Photoshop Retouching Tips
by William Lulow
Even though I am by no means a Photoshop “expert,”(most working photographers probably use only about 10% of what the program can do), I have been offering a course in Beginning Photoshop Techniques through the Scarsdale Adult School, here in Westchester, NY. As with many Photoshop techniques, there is usually more than one way to achieve a desired effect. Today, I want to explain how I go about putting an element from one image into another. The Program is Photoshop CS4.
As with photography in general, it always helps to have a pretty good idea of what you want to do BEFORE you go and do it. In this case, the two images you intend to merge, or elements within them, must be, in some way compatible. If they are not, then it behooves you to try to make them so.
For example: here is a photograph of a little girl (originally shot by Sean Duggan – which I picked up from the internet) and a shot of mine of the famous Abbey Road crossroad in London. I wanted to drop Sean’s little girl into my Abbey Road shot. The main problem was that Sean’s little girl was way too big to fit into the crosswalk. These are the steps I had to take to make it all work:
1. First, I had to select the little girl so that I could resize her and make her smaller. I did this by using the MAGNETIC LASSO tool to make a decent selection of the girl.
2. Next, I used the TRANSFORM choice under the EDIT menu, then went to the SCALE choice which brought up a scaling box. I reduced the little girl’s size until I thought it would fit in the crosswalk. I then SAVED the selection.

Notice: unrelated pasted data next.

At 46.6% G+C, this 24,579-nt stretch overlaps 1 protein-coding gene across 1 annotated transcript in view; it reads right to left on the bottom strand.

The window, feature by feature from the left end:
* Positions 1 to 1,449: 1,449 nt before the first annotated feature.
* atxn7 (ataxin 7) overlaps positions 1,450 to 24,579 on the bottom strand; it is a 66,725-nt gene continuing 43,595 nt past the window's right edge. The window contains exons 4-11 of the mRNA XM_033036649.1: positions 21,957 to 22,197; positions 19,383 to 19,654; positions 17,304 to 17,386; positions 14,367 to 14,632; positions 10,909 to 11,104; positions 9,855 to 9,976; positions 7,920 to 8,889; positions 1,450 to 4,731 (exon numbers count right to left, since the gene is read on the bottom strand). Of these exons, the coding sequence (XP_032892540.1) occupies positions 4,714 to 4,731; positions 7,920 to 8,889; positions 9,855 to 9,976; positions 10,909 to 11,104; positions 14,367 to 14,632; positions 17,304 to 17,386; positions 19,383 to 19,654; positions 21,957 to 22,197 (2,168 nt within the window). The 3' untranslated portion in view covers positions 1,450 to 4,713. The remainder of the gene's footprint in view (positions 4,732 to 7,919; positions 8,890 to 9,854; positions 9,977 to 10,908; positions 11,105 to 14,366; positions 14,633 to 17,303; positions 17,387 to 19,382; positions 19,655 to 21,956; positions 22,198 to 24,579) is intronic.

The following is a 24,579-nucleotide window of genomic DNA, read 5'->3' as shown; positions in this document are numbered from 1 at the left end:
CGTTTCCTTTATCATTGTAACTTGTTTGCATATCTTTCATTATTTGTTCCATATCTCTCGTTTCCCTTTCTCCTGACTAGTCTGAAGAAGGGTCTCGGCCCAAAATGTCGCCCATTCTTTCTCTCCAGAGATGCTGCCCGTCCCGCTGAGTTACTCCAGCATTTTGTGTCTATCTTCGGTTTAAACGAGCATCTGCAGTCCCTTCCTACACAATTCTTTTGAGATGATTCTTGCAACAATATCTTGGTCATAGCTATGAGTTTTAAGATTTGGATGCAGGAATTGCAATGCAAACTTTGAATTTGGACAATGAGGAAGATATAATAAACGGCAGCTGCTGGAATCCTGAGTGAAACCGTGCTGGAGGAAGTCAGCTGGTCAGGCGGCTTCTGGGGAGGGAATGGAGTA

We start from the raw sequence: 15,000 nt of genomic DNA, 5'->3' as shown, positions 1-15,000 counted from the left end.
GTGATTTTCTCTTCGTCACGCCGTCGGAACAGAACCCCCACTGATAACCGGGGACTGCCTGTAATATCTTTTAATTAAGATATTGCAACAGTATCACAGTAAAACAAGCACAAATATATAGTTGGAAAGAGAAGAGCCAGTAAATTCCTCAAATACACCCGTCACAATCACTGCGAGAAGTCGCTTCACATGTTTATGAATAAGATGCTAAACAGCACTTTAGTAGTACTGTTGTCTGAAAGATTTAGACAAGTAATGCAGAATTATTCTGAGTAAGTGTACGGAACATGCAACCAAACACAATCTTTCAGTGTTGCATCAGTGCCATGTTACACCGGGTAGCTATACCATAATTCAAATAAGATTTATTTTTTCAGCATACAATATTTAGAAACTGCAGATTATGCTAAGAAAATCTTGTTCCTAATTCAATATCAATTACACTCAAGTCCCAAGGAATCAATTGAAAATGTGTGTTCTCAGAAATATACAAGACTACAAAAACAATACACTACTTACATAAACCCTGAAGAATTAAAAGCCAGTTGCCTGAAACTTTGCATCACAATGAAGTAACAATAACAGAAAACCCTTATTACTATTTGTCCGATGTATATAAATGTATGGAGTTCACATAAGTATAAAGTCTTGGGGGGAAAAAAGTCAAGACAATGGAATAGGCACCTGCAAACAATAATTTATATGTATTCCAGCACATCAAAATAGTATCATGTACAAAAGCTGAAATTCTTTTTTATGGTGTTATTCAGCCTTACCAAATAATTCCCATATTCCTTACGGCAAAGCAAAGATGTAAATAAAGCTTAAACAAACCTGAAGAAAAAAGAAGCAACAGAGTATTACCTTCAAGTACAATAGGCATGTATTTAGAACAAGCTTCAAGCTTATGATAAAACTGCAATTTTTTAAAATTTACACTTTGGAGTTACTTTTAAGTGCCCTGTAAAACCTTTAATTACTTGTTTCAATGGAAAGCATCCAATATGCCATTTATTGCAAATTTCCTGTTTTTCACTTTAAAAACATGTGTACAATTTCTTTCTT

3. I then brought up the Abbey Road shot and arranged both images in the 2-UP mode under the WINDOW menu. I then had both images aligned top and bottom within the canvas. I SELECTED the girl, which I had saved as a selection and used the MOVE tool to simply drag and drop her into the Abbey Road shot.
This merge worked fairly well because the size of the girl vis-a-vis the size of the overall shot let me do a rough select of the girl. If the shot were to be used in a larger size, I would have had to make a much cleaner selection of the girl, probably with a clipping path.
This was a pretty easy retouching job. Others, of course, are much more difficult and take quite a bit of time and expertise. As with most photography techniques, they become easier with a lot of practice. If you are not proficient with this program, it’s probably a good idea to have it done professionally.
Note: This was a lesson given during my course at the Scarsdale Adult School in Beginning Photoshop.